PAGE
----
Aaron Burr:

In a lot of ways, Burr is the other star of "Hamilton", in the same way that Judas is the other star of "Jesus Christ Superstar". As in the famous rock opera, where it takes Judas to bring Jesus to his apotheosizing death, Burr played a similar role in the history of the Founding Fathers.  The musical does a good job of establishing Burr's reputation as a chameleon-like political figure whose ethos "speak more" conceals his true feelings. Burr was an orphan, but as the show makes note, he came from what at the time was American royalty. His grandfather was Jonathan Edwards, whose "Sinners In The Hands Of An Angry God"was the prototypical "fire and brimstone" sermon of the Great Awakening, while his father was a founder of what became Princeton University, thus making Burr the perfect mix of the Great Awakening and the Enlightenment; a sometimes incompatible mix that still causes conflict in our society today. I really like how the show seems to, in some ways, revolve around Burr's (remember, he's the narrator) frustration at having been passed in the race by a nobody. As Burr's character says at the start of Act I:

"How does a bastard, orphan, son of whore
And a Scotsman,
Dropped in the middle of a forgotten spot
In the Caribbean by Providence,
Impoverished, in squalor, grow up to be a hero and a scholar?"

Not to take anything away from Aaron Burr. Burr was a legitimate war hero, having served in the doomed attack that was the Battle of Quebec, but he never reached the rank of general (compared to the younger Hamilton, who after years as Washington's aide-de-camp eventually rose (during the Adams presidency) to command the army of the United States.  In the 1790's Burr was a senator from New York (replacing Hamilton's father-in-law), and he became the third Vice-President of the US (and first to fail to become Chief Executive in his own right) in 1801. The play does a good job of showing how Burr and Hamilton had careers and lives in parallel for a long time, including serving as lawyers together, and having kids who (at least a little) might have humanized and settled them down. Tragically, both men outlived their oldest children.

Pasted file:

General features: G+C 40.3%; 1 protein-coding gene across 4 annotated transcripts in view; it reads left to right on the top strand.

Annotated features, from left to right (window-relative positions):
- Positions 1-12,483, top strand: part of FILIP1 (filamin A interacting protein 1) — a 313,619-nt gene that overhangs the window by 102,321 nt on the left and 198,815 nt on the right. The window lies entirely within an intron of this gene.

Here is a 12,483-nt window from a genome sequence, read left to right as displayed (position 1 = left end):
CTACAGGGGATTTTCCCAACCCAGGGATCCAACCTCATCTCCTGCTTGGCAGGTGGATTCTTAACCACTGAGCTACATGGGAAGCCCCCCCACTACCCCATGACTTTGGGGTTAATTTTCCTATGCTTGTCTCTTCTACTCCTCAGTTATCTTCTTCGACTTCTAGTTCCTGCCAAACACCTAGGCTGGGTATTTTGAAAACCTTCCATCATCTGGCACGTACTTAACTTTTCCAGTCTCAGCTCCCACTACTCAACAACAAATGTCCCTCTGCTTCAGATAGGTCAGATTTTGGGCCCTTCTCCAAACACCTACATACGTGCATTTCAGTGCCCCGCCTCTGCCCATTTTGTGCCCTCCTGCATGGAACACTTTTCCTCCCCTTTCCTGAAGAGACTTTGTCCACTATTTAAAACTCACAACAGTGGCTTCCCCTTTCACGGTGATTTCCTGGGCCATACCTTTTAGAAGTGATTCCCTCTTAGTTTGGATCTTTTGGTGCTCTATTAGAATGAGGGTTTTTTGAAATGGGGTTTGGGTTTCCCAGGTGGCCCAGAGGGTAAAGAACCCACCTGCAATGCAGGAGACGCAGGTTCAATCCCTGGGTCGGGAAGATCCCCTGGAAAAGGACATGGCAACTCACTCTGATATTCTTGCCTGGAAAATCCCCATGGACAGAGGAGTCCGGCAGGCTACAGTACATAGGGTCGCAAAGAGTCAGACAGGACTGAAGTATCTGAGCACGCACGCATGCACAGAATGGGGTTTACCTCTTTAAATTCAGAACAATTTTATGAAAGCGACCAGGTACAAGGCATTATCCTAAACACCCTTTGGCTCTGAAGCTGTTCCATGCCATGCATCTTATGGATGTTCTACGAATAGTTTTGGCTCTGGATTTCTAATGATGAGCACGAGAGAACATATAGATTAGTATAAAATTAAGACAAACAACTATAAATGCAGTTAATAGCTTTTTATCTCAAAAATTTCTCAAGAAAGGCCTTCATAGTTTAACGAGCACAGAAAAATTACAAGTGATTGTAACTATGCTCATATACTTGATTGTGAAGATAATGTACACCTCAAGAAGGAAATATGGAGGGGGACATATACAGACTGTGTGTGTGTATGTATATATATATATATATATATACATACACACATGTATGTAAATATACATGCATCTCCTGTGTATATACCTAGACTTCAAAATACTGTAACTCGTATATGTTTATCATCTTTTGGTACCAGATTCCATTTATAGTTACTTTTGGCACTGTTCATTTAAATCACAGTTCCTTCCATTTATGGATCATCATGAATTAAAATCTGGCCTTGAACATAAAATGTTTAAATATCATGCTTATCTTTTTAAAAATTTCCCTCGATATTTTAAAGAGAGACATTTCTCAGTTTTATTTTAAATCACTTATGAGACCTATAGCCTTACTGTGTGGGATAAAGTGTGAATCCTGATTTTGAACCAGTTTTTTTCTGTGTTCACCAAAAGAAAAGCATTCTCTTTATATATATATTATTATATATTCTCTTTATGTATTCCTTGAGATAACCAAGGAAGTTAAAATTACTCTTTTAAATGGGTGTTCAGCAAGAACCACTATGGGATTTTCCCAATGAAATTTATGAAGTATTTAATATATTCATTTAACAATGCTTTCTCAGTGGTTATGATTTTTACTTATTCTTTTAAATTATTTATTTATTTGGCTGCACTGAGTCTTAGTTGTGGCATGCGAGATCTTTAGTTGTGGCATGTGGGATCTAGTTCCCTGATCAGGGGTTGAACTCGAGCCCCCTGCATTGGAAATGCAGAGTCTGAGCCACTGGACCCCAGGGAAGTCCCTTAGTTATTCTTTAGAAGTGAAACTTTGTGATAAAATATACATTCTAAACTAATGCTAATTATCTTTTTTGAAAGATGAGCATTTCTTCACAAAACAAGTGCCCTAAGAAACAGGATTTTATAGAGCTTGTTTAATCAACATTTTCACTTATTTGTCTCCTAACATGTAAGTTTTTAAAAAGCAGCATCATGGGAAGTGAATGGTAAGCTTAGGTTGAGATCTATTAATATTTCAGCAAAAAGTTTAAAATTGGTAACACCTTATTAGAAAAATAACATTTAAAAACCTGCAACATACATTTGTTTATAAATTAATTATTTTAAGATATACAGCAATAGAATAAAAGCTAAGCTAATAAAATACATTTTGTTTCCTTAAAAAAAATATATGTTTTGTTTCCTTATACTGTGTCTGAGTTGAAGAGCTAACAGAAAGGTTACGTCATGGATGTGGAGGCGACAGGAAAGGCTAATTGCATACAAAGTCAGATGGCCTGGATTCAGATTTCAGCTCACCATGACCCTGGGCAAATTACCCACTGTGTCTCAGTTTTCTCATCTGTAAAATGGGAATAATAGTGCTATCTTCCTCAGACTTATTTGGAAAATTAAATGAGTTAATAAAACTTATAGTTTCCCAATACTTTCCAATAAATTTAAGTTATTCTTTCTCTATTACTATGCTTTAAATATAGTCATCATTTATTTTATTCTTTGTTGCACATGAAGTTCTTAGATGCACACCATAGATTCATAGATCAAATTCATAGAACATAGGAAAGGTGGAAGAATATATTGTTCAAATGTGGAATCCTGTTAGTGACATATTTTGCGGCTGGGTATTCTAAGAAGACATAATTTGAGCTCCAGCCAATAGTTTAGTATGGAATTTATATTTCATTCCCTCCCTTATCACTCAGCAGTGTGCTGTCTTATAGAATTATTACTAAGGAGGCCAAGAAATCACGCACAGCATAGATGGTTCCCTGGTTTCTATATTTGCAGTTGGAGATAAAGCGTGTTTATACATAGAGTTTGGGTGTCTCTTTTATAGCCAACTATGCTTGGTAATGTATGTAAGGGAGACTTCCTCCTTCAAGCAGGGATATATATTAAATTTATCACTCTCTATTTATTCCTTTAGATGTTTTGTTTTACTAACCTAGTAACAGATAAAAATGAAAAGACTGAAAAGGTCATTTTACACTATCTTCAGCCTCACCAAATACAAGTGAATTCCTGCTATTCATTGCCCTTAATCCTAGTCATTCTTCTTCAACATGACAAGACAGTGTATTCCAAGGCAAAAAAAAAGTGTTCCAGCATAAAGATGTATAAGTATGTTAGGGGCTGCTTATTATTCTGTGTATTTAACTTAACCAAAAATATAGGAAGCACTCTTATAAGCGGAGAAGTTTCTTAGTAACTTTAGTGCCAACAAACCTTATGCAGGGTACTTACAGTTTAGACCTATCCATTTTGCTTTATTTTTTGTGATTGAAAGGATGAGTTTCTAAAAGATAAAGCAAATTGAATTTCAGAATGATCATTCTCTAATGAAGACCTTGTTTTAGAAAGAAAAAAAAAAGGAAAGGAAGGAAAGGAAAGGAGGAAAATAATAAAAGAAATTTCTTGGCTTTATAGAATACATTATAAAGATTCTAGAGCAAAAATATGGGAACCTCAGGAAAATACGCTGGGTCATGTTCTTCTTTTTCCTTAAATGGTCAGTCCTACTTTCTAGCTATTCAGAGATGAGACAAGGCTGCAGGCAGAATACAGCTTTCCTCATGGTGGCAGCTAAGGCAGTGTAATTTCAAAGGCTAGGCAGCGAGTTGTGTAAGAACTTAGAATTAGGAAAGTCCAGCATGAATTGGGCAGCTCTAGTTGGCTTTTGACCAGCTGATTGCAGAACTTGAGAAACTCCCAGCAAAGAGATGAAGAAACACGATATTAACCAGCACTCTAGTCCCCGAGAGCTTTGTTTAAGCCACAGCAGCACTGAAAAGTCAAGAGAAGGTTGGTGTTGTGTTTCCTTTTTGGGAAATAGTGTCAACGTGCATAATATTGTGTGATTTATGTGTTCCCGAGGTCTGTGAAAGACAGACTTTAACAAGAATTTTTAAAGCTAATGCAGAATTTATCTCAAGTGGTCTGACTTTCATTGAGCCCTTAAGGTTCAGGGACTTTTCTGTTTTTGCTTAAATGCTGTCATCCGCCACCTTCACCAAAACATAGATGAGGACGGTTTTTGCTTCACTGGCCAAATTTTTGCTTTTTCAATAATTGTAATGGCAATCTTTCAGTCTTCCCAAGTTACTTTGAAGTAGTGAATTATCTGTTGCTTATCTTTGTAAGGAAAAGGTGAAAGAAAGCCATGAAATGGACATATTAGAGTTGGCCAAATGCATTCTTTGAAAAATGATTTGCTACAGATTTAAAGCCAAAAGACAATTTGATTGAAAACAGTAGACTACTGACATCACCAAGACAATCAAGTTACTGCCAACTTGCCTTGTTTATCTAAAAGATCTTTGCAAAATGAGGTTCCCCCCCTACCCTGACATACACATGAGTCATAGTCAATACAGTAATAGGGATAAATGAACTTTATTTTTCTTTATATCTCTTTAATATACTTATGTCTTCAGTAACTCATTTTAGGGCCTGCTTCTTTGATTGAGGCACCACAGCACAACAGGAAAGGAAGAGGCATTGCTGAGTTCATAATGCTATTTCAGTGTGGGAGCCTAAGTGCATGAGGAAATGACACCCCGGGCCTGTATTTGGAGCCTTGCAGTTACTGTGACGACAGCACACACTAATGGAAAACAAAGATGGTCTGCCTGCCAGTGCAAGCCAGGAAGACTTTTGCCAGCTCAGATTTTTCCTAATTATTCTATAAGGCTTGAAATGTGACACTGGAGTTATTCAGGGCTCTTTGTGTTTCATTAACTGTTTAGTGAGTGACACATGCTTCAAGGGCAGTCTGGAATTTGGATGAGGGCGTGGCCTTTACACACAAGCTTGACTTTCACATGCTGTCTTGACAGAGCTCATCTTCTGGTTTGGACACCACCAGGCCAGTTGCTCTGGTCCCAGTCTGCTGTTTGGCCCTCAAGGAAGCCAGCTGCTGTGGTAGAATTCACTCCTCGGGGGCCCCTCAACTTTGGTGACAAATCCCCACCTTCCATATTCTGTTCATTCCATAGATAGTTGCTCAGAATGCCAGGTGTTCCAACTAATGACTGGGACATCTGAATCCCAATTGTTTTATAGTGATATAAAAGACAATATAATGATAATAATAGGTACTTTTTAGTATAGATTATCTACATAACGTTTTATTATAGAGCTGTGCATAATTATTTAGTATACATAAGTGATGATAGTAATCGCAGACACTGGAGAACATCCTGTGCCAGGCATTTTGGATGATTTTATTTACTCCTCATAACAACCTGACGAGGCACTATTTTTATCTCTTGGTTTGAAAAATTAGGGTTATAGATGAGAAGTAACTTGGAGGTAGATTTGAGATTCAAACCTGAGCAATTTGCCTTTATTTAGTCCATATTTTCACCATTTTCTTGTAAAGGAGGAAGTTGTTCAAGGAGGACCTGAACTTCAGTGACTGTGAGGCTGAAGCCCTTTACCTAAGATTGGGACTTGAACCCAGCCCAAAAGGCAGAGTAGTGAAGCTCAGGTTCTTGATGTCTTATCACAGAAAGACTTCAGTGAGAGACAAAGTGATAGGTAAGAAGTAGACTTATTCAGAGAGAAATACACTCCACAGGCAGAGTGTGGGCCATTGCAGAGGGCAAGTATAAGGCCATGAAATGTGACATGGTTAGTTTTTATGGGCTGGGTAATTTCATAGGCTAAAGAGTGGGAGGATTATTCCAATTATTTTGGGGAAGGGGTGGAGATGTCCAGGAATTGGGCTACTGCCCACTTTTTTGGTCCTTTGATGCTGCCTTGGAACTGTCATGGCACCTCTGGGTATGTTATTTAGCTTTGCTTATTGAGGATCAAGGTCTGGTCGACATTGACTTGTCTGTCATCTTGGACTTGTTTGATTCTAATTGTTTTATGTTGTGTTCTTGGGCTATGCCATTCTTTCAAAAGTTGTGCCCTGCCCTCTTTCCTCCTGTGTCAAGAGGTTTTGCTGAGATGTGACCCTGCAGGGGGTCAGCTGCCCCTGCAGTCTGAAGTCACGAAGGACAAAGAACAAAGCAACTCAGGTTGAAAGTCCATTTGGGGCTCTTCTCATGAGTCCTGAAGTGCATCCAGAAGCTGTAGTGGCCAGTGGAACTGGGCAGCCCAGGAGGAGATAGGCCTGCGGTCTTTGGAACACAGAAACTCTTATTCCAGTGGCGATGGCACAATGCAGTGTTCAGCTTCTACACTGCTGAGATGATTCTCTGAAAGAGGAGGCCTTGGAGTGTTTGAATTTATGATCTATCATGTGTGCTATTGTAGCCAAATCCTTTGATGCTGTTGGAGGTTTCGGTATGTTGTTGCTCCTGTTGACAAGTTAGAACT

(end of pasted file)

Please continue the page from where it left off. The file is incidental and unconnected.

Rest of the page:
If Hamilton "wrote like he was running out of time", he wasn't alone. One of the great songs in the musical has characters marvel:

"Look around, look around at how lucky we are
To be alive right now!
History is happening in Manhattan and we just
Happen to be
In the greatest city in the world!"